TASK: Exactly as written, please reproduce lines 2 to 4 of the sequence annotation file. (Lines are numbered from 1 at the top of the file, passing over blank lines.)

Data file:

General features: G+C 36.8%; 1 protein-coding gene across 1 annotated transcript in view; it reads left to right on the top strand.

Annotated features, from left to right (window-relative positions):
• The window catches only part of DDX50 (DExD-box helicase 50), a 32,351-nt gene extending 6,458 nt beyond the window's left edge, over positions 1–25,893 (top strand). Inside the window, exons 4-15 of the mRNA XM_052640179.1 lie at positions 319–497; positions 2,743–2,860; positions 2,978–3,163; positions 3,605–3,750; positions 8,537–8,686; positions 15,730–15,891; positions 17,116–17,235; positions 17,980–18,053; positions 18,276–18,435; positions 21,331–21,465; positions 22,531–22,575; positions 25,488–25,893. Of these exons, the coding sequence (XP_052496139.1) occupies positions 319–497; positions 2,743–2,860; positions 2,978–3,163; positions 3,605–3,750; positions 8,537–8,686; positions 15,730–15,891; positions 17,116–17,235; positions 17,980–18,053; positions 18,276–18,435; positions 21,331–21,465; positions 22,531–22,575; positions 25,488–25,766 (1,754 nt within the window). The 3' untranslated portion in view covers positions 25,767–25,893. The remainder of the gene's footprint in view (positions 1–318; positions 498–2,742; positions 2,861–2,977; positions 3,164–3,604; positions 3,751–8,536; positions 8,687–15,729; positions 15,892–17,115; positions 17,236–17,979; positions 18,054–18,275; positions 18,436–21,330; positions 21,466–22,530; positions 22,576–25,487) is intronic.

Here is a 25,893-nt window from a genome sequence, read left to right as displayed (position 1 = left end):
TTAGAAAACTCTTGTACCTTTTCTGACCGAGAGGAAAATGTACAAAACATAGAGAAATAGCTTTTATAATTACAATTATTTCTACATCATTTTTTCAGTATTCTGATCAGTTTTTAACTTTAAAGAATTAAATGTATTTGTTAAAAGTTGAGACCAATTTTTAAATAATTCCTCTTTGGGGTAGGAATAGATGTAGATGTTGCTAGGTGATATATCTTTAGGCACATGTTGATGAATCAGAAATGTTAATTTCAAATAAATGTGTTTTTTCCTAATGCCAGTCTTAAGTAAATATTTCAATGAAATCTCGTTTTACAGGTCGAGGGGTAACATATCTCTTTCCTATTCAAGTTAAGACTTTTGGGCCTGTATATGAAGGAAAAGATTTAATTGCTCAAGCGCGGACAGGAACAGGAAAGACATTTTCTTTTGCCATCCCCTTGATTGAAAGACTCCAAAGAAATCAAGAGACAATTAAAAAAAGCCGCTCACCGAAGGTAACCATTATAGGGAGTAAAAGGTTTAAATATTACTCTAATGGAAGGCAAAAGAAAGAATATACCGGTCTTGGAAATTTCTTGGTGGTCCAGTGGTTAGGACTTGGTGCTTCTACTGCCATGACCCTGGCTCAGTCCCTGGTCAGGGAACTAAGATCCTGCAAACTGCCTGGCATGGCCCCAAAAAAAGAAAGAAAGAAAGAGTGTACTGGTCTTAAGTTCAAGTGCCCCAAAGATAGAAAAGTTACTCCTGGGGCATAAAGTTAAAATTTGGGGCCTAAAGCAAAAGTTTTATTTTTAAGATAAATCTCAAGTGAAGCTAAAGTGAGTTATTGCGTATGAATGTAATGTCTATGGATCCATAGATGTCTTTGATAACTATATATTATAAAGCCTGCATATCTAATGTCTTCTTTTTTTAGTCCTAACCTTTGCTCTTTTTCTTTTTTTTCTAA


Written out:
Annotated features, from left to right (window-relative positions):
• The window catches only part of DDX50 (DExD-box helicase 50), a 32,351-nt gene extending 6,458 nt beyond the window's left edge, over positions 1–25,893 (top strand). Inside the window, exons 4-15 of the mRNA XM_052640179.1 lie at positions 319–497; positions 2,743–2,860; positions 2,978–3,163; positions 3,605–3,750; positions 8,537–8,686; positions 15,730–15,891; positions 17,116–17,235; positions 17,980–18,053; positions 18,276–18,435; positions 21,331–21,465; positions 22,531–22,575; positions 25,488–25,893. Of these exons, the coding sequence (XP_052496139.1) occupies positions 319–497; positions 2,743–2,860; positions 2,978–3,163; positions 3,605–3,750; positions 8,537–8,686; positions 15,730–15,891; positions 17,116–17,235; positions 17,980–18,053; positions 18,276–18,435; positions 21,331–21,465; positions 22,531–22,575; positions 25,488–25,766 (1,754 nt within the window). The 3' untranslated portion in view covers positions 25,767–25,893. The remainder of the gene's footprint in view (positions 1–318; positions 498–2,742; positions 2,861–2,977; positions 3,164–3,604; positions 3,751–8,536; positions 8,687–15,729; positions 15,892–17,115; positions 17,236–17,979; positions 18,054–18,275; positions 18,436–21,330; positions 21,466–22,530; positions 22,576–25,487) is intronic.

Here is a 25,893-nt window from a genome sequence, read left to right as displayed (position 1 = left end):